The ones for the 1K, 10K and 10K POT shown in the middle where the same (as this circuit generates the 38KHz carrier as well). However, I found that I had to tune the 10K POT to 5.44K. I also did not use the 7805 in this circuit as I had it on my power supply. I also did not use the 47uF cap or the 82R resistors/IR LED’s. See below for details on that. Everything else is the same.

In order to determine the correct tuning of the variable resistors, I needed an oscilloscope. Problem was, I did not want to shell out hundreds of bucks for it. However, I found myself more and more in need of measuring simple signals. So, I found the DSO Nano V2. Great little oscilloscope for the hobbyist. Does the trick for simple measurements.


The 556 dual timer (right) has a regulated 5V power supply that runs from the power supply board. To the top right you can see the resistors/caps that are used to generate the 1200Hz pulse. You dont have to use variable resistors here, but it helps to custom tune the circuit. I found that even though I used a number of online calculators to determine the correct resistor/cap combination for R1, R2 and C1, I still needed an oscilloscope to get it right.

  • To test/tune the 1200Hz signal (left side) –  temporarily ground pin 8 to pin 7 on the 556 timer, then adjust the 5K pot until you get 1200 Hz.
  • To test/tune the 38KHz carrier signal – temporarily ground pin 6 to pin 7 on the 556 timer, then adjust the 10K pot until you get 38KHz.
556 Timer Circuit



The power supply was built to providepower to a number of sources. In my V1 version of the beacon, I required 5V supplies for the BSIISx, LCD and 9V supplies for the IR LEDs. I also needed to run a straight line to the charging bars. This was all done here. The bottom left shows the power supply for the charge bars. This was fused in the event of a short. It runs the raw (appox 13V) through to the NXT LiIon battery when docked. To the top you can see a small switching circuit that uses a transistor connected to the output of the 556 timer to switch 9V power to ensure the 3 IR LEDs get the most juice possible so that the beacon can be seen from a distance. Along the right side there are 2 sets of regulated power supplies. One uses an LM7805 to provide regulated 5 Volts and the other uses an LM7809 to provide regulated 9 Volts.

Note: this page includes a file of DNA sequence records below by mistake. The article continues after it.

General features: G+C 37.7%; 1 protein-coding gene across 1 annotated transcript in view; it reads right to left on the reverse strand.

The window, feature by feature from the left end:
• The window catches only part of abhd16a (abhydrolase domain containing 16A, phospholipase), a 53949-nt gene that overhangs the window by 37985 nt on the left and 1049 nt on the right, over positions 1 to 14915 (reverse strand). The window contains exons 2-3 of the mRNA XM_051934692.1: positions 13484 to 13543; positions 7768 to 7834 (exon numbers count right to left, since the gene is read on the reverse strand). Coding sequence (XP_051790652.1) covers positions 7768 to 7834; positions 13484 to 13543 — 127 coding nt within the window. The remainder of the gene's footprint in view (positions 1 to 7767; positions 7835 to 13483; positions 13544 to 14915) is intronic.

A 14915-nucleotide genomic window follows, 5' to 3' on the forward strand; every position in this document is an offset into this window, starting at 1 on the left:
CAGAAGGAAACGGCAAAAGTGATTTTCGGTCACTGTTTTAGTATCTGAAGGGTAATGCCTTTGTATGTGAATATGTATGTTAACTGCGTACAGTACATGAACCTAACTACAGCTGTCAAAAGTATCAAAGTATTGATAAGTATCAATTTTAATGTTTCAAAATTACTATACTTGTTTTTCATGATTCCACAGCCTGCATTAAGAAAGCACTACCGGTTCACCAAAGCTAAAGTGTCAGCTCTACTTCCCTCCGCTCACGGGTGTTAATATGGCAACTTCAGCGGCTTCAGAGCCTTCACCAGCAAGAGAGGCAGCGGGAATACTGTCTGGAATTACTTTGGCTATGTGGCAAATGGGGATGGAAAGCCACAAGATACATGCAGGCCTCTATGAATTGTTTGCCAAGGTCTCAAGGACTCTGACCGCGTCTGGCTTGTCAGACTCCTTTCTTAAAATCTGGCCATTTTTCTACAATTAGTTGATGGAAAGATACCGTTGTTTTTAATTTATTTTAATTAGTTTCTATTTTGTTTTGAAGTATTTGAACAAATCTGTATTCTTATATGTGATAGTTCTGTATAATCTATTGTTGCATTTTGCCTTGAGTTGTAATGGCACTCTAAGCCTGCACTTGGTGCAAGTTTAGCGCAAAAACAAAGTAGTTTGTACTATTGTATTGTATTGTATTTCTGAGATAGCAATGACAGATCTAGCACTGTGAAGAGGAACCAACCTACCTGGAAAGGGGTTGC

Beacon Power Supply
Beacon Power Supply
Power Supply In Beacon


A front view of the beacon when powered. The camera shows the beacon IR LEDs illuminated. These LEDs are being driven at 1200Hz with a a 38KHz carrier. Tuned for the HT Ir Seeker V2. When Pulito needs to charge, it seeks out this beacon source and navigates towards it. It was necessary to cover the cylinder with the axle holed plate as the 3 IR LEDs flooded the area with IR and made it more difficult for Pulito to center itself in the beacon base. This way, the IR light is not as dispersed. This also limits the distance of detection, but this is not an issue in the area that this setup is running within.


Pulito seeking out the beacon. I created a task that monitors the battery voltage. When it reaches below a certain threshold Pulito will switch from ‘cleaning’ mode to ‘beaconseeking’ mode.


Pulito cleaning. Video has speed increased 4x to make it less boring…


I attached a Swiffer to the bottom to ensure that the dust is caught and ‘locked in’ as they say on their commercials. Works quite well for the fine stuff! Admittedly, the robot pretty much just pushes around the big crumbs… I need a vaccume for that

Dust & Stuff Collected

Beacon Code